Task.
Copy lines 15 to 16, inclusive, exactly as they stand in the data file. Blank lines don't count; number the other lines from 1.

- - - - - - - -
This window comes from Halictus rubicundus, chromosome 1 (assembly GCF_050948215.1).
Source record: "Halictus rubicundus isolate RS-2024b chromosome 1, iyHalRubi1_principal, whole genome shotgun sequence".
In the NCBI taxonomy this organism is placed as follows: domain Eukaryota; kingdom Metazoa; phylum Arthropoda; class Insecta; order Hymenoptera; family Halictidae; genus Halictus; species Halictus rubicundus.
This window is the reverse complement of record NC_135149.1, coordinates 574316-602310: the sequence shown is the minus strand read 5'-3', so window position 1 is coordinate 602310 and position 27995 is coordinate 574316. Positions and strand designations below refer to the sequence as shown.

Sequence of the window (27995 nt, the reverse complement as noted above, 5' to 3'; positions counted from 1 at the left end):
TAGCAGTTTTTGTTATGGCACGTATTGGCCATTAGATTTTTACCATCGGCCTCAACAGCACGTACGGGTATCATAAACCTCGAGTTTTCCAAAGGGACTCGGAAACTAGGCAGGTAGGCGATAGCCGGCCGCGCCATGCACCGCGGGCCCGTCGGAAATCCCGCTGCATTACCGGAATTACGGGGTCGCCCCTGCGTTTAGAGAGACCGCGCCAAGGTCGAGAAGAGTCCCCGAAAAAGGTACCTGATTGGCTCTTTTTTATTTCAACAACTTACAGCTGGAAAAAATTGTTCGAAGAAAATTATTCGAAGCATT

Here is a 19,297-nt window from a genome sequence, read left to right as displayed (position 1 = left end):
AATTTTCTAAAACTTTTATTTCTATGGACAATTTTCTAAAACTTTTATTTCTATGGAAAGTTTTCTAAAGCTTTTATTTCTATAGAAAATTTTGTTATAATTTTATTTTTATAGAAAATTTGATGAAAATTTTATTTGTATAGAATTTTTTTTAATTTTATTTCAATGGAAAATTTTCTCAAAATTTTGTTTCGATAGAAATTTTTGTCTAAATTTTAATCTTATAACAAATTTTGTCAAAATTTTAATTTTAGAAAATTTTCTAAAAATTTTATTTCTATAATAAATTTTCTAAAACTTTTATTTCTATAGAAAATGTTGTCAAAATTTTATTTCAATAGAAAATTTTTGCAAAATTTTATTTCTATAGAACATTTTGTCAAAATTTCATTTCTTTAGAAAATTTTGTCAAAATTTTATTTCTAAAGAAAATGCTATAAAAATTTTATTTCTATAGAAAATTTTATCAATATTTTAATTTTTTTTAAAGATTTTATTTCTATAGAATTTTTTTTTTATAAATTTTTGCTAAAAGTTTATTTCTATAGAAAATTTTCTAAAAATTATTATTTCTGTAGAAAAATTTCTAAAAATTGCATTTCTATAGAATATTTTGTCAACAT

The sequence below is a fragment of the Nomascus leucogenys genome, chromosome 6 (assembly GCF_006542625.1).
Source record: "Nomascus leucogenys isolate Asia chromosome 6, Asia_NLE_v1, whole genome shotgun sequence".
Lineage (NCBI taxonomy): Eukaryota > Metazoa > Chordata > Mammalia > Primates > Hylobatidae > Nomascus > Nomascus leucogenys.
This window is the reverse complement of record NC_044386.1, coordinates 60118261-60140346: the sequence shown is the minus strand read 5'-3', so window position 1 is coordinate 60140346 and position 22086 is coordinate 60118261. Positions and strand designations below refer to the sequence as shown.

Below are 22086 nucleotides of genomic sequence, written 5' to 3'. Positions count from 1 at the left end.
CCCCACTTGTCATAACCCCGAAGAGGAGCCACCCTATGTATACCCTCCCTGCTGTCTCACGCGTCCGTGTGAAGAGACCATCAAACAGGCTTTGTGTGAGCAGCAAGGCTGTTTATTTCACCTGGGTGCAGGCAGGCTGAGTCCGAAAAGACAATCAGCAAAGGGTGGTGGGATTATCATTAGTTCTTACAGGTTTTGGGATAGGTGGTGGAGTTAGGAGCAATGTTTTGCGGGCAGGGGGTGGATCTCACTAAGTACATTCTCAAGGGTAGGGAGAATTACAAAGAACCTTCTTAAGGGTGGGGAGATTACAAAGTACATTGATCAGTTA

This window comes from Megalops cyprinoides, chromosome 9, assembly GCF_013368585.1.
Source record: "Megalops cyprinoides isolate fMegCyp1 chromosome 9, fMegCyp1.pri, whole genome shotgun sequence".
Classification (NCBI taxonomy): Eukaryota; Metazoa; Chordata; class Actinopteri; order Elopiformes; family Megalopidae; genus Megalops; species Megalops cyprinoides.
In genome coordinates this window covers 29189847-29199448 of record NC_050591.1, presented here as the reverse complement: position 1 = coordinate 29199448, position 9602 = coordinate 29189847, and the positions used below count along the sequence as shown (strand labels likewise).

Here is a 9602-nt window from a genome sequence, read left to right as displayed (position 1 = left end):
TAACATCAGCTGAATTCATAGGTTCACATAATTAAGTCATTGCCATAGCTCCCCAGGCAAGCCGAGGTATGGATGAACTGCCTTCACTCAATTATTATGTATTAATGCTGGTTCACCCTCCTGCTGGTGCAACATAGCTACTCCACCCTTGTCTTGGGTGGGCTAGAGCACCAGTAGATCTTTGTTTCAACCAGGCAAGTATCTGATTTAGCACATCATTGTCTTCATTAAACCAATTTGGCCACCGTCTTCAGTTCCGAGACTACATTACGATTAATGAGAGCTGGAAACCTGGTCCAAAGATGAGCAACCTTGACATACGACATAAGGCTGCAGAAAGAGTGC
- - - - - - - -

This window comes from Megalops cyprinoides, chromosome 9, assembly GCF_013368585.1.
Source record: "Megalops cyprinoides isolate fMegCyp1 chromosome 9, fMegCyp1.pri, whole genome shotgun sequence".